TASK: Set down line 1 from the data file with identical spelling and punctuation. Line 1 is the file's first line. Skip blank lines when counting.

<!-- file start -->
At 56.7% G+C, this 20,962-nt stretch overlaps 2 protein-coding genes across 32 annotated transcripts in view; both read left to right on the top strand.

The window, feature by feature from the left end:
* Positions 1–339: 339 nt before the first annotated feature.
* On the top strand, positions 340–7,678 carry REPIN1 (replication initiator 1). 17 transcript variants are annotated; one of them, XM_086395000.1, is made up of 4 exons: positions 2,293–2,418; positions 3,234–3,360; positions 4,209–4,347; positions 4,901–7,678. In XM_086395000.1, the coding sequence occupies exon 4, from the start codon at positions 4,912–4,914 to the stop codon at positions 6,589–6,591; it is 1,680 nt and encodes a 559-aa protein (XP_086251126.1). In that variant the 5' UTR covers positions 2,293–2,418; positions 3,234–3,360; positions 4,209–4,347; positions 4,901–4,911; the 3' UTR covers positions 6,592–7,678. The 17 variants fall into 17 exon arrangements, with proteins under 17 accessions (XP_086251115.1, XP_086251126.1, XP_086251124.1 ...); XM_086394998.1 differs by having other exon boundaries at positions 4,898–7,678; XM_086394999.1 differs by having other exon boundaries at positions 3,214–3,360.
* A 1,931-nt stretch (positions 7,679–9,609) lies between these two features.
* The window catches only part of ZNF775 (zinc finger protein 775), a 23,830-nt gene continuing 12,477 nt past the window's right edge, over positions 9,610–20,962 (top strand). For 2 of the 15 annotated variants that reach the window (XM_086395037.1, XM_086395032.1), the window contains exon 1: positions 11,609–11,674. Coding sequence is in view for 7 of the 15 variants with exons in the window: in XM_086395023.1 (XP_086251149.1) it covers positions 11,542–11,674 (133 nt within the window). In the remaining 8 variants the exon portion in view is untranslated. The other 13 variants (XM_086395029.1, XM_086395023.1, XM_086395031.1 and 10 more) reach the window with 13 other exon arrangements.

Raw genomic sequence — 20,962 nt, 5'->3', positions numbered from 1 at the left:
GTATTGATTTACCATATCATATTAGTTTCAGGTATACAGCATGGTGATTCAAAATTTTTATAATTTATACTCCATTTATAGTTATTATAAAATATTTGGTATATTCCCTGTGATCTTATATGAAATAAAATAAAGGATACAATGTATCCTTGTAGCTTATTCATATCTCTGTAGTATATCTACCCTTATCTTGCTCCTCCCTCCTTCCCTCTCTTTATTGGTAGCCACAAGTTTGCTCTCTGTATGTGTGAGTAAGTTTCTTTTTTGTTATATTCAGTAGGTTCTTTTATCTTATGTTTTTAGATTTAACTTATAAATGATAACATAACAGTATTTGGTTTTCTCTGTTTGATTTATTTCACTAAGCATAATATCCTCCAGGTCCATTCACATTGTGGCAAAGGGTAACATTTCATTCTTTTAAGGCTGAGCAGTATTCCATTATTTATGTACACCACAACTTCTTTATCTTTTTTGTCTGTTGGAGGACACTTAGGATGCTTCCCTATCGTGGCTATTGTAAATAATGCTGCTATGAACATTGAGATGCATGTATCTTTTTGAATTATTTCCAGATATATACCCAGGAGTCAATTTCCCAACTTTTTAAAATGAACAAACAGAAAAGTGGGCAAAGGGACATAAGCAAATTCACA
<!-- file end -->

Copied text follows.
At 56.7% G+C, this 20,962-nt stretch overlaps 2 protein-coding genes across 32 annotated transcripts in view; both read left to right on the top strand.